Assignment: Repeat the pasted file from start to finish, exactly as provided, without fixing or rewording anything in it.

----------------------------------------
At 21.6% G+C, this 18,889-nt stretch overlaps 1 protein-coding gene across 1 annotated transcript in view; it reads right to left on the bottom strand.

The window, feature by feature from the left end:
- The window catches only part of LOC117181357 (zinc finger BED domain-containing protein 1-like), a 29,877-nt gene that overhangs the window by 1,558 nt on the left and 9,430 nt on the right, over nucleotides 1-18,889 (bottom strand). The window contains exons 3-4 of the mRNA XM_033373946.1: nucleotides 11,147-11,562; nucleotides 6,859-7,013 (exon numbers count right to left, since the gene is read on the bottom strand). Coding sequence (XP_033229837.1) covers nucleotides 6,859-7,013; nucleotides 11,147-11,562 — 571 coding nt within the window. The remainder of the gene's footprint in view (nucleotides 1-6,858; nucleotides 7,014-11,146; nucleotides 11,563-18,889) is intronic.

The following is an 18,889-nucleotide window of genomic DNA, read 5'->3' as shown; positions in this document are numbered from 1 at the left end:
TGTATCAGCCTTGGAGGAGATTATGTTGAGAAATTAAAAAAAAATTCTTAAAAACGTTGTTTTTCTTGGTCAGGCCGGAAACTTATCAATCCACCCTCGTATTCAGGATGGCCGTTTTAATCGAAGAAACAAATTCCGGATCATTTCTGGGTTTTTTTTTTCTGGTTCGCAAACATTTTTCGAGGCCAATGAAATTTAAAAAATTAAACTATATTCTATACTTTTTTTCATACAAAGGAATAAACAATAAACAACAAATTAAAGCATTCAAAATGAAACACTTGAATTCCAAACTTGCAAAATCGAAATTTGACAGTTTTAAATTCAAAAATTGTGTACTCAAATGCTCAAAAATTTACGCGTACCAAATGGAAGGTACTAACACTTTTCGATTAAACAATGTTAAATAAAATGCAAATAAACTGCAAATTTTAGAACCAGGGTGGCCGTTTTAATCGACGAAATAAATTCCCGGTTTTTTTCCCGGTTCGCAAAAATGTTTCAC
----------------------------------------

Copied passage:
At 21.6% G+C, this 18,889-nt stretch overlaps 1 protein-coding gene across 1 annotated transcript in view; it reads right to left on the bottom strand.

The window, feature by feature from the left end:
- The window catches only part of LOC117181357 (zinc finger BED domain-containing protein 1-like), a 29,877-nt gene that overhangs the window by 1,558 nt on the left and 9,430 nt on the right, over nucleotides 1-18,889 (bottom strand). The window contains exons 3-4 of the mRNA XM_033373946.1: nucleotides 11,147-11,562; nucleotides 6,859-7,013 (exon numbers count right to left, since the gene is read on the bottom strand). Coding sequence (XP_033229837.1) covers nucleotides 6,859-7,013; nucleotides 11,147-11,562 — 571 coding nt within the window. The remainder of the gene's footprint in view (nucleotides 1-6,858; nucleotides 7,014-11,146; nucleotides 11,563-18,889) is intronic.

The following is an 18,889-nucleotide window of genomic DNA, read 5'->3' as shown; positions in this document are numbered from 1 at the left end:
TGTATCAGCCTTGGAGGAGATTATGTTGAGAAATTAAAAAAAAATTCTTAAAAACGTTGTTTTTCTTGGTCAGGCCGGAAACTTATCAATCCACCCTCGTATTCAGGATGGCCGTTTTAATCGAAGAAACAAATTCCGGATCATTTCTGGGTTTTTTTTTTCTGGTTCGCAAACATTTTTCGAGGCCAATGAAATTTAAAAAATTAAACTATATTCTATACTTTTTTTCATACAAAGGAATAAACAATAAACAACAAATTAAAGCATTCAAAATGAAACACTTGAATTCCAAACTTGCAAAATCGAAATTTGACAGTTTTAAATTCAAAAATTGTGTACTCAAATGCTCAAAAATTTACGCGTACCAAATGGAAGGTACTAACACTTTTCGATTAAACAATGTTAAATAAAATGCAAATAAACTGCAAATTTTAGAACCAGGGTGGCCGTTTTAATCGACGAAATAAATTCCCGGTTTTTTTCCCGGTTCGCAAAAATGTTTCAC